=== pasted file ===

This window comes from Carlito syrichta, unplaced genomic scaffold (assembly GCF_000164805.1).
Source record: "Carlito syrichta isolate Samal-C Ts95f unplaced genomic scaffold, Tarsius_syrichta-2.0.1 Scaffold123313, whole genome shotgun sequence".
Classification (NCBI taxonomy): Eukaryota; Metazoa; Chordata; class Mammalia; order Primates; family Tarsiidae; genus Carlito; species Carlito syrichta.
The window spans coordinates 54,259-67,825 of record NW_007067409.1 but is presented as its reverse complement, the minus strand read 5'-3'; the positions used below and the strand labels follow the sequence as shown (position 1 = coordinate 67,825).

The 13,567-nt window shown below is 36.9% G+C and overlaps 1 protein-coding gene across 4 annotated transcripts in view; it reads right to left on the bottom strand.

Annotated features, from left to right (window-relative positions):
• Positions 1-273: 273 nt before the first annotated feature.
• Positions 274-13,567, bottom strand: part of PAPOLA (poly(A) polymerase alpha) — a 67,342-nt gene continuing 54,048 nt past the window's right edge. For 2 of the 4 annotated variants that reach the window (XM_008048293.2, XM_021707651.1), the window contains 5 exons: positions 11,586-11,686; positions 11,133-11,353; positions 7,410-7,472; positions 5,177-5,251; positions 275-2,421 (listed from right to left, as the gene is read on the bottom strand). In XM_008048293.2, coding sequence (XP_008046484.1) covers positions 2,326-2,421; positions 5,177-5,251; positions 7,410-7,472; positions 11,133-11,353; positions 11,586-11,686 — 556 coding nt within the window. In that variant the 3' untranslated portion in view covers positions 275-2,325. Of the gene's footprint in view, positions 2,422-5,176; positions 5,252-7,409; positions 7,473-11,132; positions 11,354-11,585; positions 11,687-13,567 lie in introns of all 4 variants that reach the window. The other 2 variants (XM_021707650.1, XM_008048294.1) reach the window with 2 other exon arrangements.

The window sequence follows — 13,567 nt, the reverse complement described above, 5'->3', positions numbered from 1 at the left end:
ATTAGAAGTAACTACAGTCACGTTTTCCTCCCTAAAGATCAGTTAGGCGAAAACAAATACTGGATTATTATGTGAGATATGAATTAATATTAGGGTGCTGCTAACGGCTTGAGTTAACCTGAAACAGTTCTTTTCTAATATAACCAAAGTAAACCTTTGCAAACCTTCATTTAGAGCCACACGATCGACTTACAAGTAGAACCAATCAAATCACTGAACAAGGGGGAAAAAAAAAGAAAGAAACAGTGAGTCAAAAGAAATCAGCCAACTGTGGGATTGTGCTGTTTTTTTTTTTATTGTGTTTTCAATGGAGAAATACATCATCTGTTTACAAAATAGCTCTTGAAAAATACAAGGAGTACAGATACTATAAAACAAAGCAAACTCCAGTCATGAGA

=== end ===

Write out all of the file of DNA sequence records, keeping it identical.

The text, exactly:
This window comes from Carlito syrichta, unplaced genomic scaffold (assembly GCF_000164805.1).
Source record: "Carlito syrichta isolate Samal-C Ts95f unplaced genomic scaffold, Tarsius_syrichta-2.0.1 Scaffold123313, whole genome shotgun sequence".
Classification (NCBI taxonomy): Eukaryota; Metazoa; Chordata; class Mammalia; order Primates; family Tarsiidae; genus Carlito; species Carlito syrichta.
The window spans coordinates 54,259-67,825 of record NW_007067409.1 but is presented as its reverse complement, the minus strand read 5'-3'; the positions used below and the strand labels follow the sequence as shown (position 1 = coordinate 67,825).

The 13,567-nt window shown below is 36.9% G+C and overlaps 1 protein-coding gene across 4 annotated transcripts in view; it reads right to left on the bottom strand.

Annotated features, from left to right (window-relative positions):
• Positions 1-273: 273 nt before the first annotated feature.
• Positions 274-13,567, bottom strand: part of PAPOLA (poly(A) polymerase alpha) — a 67,342-nt gene continuing 54,048 nt past the window's right edge. For 2 of the 4 annotated variants that reach the window (XM_008048293.2, XM_021707651.1), the window contains 5 exons: positions 11,586-11,686; positions 11,133-11,353; positions 7,410-7,472; positions 5,177-5,251; positions 275-2,421 (listed from right to left, as the gene is read on the bottom strand). In XM_008048293.2, coding sequence (XP_008046484.1) covers positions 2,326-2,421; positions 5,177-5,251; positions 7,410-7,472; positions 11,133-11,353; positions 11,586-11,686 — 556 coding nt within the window. In that variant the 3' untranslated portion in view covers positions 275-2,325. Of the gene's footprint in view, positions 2,422-5,176; positions 5,252-7,409; positions 7,473-11,132; positions 11,354-11,585; positions 11,687-13,567 lie in introns of all 4 variants that reach the window. The other 2 variants (XM_021707650.1, XM_008048294.1) reach the window with 2 other exon arrangements.

The window sequence follows — 13,567 nt, the reverse complement described above, 5'->3', positions numbered from 1 at the left end:
ATTAGAAGTAACTACAGTCACGTTTTCCTCCCTAAAGATCAGTTAGGCGAAAACAAATACTGGATTATTATGTGAGATATGAATTAATATTAGGGTGCTGCTAACGGCTTGAGTTAACCTGAAACAGTTCTTTTCTAATATAACCAAAGTAAACCTTTGCAAACCTTCATTTAGAGCCACACGATCGACTTACAAGTAGAACCAATCAAATCACTGAACAAGGGGGAAAAAAAAAGAAAGAAACAGTGAGTCAAAAGAAATCAGCCAACTGTGGGATTGTGCTGTTTTTTTTTTTATTGTGTTTTCAATGGAGAAATACATCATCTGTTTACAAAATAGCTCTTGAAAAATACAAGGAGTACAGATACTATAAAACAAAGCAAACTCCAGTCATGAGA